Building a California pool in Kentucky

kentuckypoolOctober 4, 2012

We moved to the Louisville area from Southern California a couple of years ago and are looking to bring some of that tropical Southern California feel in our pool build we are planning.

I have never owned a pool before but am considering the following:

Tropical free form pool with a separate spa, waterside, jumping rock and waterfall feature (maybe over a grotto?). We have an acre lot so space isn't an issue and have a nice slope I think to be able to accommodate the elevation change to make a waterside and waterfall work. I have a few questions (probably more than a few). Any help is appreciated.

1. Anyone know of PB in the area that do freeform gunite/shotcrete pools. Many here seem to be liner or fiberglass?

2. Considering installing a dolphin water slide built into the hillside rather than a concrete slide formed in the hillside as I have seen in California pools. Concerned that if someone doesn't build many slides getting the slope, pitch, finish right might be difficult. Anyone have experience with dolphin slides

3. Since I want both a deep end for water slide entry/jumping rock but also want to play volleyball, etc(we have 3 active teens and they have 50 active friends) I am consider a roughly L shape design with the shallow part if the pool roughly a rectangle 35' x 20' and 4-5' deep and then the L of the leg roughly 20'x20' going to 8' to 10' deep. Is this insane for a backyard pool. I haven't priced it yet but have a decent budget for the project

Any input would be appreciated


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Given the desired size desired, that eliminates a fiberglass shell. They aren't big enough.

There very few things you can't/shouldn't do with a liner pool that a gunite pool can do. If there aren't any gunite builders in the area, go with a liner. The tend to be, at least in my area, slightly less expensive too.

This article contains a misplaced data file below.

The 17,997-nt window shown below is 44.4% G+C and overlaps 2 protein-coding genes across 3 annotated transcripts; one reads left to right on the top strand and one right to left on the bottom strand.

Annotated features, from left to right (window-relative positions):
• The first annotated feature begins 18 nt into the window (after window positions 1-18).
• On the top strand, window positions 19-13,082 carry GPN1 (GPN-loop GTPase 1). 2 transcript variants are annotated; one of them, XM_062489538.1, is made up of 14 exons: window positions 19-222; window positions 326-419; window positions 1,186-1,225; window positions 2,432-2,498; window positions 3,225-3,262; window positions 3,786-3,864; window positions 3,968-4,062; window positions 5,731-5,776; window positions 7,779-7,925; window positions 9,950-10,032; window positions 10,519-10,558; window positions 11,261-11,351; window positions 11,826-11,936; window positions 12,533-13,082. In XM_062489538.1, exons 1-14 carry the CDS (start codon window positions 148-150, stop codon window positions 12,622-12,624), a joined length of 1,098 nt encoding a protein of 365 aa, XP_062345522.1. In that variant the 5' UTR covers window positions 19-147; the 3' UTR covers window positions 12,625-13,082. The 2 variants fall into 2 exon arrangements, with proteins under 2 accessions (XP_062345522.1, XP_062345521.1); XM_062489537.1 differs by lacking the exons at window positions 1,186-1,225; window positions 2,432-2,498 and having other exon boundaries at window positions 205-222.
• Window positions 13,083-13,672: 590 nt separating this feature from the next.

With a sloped area, expect to have to cut into the land and build a retaining wall and drainage. Those will eat into your budget. I would also be concerned with hitting rock. Bedrock and boulders will need to be jack hammered and that will cost too.

While a liner pool normally has 42" walls, the floor can be deeper. In fact, that is how the deep end hopper is designed. They use either smoothed cement or a vermiculite and portland cement mix to form the bottom and slopes that exceed the 42" depth.

That which is above ground, such a grotto, won't matter to any pool as long as the proper footing is laid to support the weight. Thermoplastic slides are pretty standard fair and can be pretty darn long if you want.


    Bookmark   October 5, 2012 at 7:02AM
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Please feel free to email me directly

I may be able to help you out.

    Bookmark   October 6, 2012 at 8:44PM
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Thanks poolguynj.

I don't know why but coming from Southern California it just seems like everyone had gunite pools and vinyl pools seemed somewhat inferior. Don't flame me vinyl pool owners! I think we want to talk to a few concrete guys here first to see if they can help us.

With regards to pool size and shape any feedback on the best shape and size of pool that allows both a slide entry, rock jumping end and allows for a decent water volleyball game?

Also with regards to upcoming winter is there a time of year when they would have to stop my pool until spring if we started this fall?

    Bookmark   October 8, 2012 at 10:39PM
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The last time I looked, when one jumps in a pool, they get wet and what holds the water is moot, everyone enjoys it. Liner pools are not inferior. Each type of pool has its pluses and minuses.

Just because southern California seems to have more gunite pools doesn't make it the the best choice for Kentucky. If there are builders for both types, its because there is a market for both.

As long its dry and above 50 degrees, you can build. Plastering needs warmer weather and Kentucky isn't part of the snow belt but it isn't an unheard of event. Brushing with cold water in the pool is no fun. Liners need at least 60 degree air to be set or the vinyl will be too stiff.


    Bookmark   October 9, 2012 at 4:30AM
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